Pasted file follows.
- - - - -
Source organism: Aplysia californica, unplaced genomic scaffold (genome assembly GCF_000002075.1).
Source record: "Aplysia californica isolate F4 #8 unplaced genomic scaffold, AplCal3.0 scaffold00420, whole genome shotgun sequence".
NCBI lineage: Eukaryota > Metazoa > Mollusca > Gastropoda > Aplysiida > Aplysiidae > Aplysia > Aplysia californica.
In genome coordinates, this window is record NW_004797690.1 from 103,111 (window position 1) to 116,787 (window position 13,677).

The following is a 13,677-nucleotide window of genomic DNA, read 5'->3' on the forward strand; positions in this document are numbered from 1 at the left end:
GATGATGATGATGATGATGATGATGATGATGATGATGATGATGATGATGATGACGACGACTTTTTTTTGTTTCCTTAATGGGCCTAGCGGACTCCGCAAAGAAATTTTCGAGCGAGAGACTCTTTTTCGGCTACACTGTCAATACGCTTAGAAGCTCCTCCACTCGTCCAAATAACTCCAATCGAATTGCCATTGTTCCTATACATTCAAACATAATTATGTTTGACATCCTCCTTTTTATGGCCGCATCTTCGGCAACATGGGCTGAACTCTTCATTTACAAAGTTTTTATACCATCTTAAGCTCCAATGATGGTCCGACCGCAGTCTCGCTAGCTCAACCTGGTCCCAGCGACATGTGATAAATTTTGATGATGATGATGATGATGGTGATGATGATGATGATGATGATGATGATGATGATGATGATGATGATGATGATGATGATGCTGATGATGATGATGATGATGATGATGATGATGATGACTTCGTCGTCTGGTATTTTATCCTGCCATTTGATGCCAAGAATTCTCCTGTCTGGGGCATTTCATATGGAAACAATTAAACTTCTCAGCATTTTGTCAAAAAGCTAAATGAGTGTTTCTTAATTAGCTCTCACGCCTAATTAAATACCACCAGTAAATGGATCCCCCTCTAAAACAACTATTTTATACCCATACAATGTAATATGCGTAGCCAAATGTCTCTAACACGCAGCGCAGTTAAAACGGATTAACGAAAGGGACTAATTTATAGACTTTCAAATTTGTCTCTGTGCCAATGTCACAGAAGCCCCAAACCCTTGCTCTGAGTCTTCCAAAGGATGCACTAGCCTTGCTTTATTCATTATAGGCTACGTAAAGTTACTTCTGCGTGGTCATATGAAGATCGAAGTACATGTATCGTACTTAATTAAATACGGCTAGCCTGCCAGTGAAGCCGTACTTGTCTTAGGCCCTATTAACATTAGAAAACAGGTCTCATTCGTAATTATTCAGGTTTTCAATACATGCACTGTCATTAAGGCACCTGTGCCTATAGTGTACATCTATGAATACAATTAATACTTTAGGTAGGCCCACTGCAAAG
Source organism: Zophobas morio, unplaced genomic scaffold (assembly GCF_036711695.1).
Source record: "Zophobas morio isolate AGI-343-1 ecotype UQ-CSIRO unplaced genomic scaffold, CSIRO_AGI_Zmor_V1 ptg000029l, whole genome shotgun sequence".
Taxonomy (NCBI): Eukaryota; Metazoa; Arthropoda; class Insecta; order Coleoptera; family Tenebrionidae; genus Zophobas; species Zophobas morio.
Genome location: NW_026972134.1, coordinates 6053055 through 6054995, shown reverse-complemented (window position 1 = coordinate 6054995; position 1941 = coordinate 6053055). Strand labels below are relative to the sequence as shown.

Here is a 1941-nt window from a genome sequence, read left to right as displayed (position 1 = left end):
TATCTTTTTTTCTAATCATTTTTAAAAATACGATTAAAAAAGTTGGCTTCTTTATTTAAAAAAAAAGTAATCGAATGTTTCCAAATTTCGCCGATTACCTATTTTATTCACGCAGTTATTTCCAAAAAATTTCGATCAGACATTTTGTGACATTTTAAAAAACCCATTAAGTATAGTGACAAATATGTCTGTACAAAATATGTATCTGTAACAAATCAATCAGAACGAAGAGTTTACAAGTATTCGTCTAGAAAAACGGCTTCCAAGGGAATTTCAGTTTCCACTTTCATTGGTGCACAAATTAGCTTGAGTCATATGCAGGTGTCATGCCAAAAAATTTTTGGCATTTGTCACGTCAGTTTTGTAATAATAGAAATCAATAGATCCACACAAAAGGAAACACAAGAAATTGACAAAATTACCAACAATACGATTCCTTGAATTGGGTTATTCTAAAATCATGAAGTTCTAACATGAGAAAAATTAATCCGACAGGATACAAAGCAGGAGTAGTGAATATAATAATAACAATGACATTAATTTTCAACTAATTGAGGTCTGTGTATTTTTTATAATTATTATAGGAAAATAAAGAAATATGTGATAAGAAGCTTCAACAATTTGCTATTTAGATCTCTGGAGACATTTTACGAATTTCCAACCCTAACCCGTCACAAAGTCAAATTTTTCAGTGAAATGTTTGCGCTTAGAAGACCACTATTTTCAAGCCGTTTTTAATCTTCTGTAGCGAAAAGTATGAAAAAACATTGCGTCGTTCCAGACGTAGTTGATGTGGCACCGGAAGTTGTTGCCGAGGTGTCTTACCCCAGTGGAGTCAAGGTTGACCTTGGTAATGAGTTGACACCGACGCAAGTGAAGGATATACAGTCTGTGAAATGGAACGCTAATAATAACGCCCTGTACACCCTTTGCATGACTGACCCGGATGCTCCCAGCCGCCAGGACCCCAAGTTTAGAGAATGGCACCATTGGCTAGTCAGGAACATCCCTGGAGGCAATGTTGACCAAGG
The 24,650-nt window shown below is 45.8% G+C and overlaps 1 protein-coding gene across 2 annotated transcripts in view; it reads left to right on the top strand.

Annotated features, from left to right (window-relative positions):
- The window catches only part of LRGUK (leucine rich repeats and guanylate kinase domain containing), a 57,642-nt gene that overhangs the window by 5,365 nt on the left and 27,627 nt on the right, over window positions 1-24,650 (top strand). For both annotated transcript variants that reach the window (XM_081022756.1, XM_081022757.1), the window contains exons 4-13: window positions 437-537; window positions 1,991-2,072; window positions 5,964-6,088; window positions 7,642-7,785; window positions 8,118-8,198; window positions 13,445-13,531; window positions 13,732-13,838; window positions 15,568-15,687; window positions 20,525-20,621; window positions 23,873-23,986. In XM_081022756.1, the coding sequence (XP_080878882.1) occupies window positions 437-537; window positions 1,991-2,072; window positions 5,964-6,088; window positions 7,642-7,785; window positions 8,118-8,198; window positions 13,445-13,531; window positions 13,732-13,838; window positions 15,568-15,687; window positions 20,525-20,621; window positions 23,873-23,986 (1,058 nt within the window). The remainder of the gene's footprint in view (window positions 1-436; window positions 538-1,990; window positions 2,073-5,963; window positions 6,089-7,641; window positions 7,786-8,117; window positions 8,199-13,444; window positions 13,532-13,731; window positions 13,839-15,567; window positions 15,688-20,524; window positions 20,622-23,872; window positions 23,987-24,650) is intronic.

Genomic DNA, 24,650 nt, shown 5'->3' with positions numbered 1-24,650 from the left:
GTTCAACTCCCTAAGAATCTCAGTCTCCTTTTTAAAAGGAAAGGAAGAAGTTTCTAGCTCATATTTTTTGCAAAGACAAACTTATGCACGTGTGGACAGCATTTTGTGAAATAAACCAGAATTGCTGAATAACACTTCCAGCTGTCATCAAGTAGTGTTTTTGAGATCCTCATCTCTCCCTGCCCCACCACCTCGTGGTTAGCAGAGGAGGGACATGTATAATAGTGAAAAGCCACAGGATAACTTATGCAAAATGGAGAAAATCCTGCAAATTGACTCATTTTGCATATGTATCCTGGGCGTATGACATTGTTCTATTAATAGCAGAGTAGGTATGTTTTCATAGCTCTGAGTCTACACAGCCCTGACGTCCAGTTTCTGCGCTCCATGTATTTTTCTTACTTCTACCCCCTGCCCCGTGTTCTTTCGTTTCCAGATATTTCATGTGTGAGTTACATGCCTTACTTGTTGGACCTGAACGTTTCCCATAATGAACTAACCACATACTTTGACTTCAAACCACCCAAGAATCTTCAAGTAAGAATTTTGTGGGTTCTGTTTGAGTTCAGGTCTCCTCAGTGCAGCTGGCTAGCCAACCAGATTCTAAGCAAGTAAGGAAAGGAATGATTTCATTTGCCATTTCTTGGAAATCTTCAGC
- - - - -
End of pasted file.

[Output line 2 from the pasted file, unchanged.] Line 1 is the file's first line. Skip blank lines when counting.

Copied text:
Source record: "Aplysia californica isolate F4 #8 unplaced genomic scaffold, AplCal3.0 scaffold00420, whole genome shotgun sequence".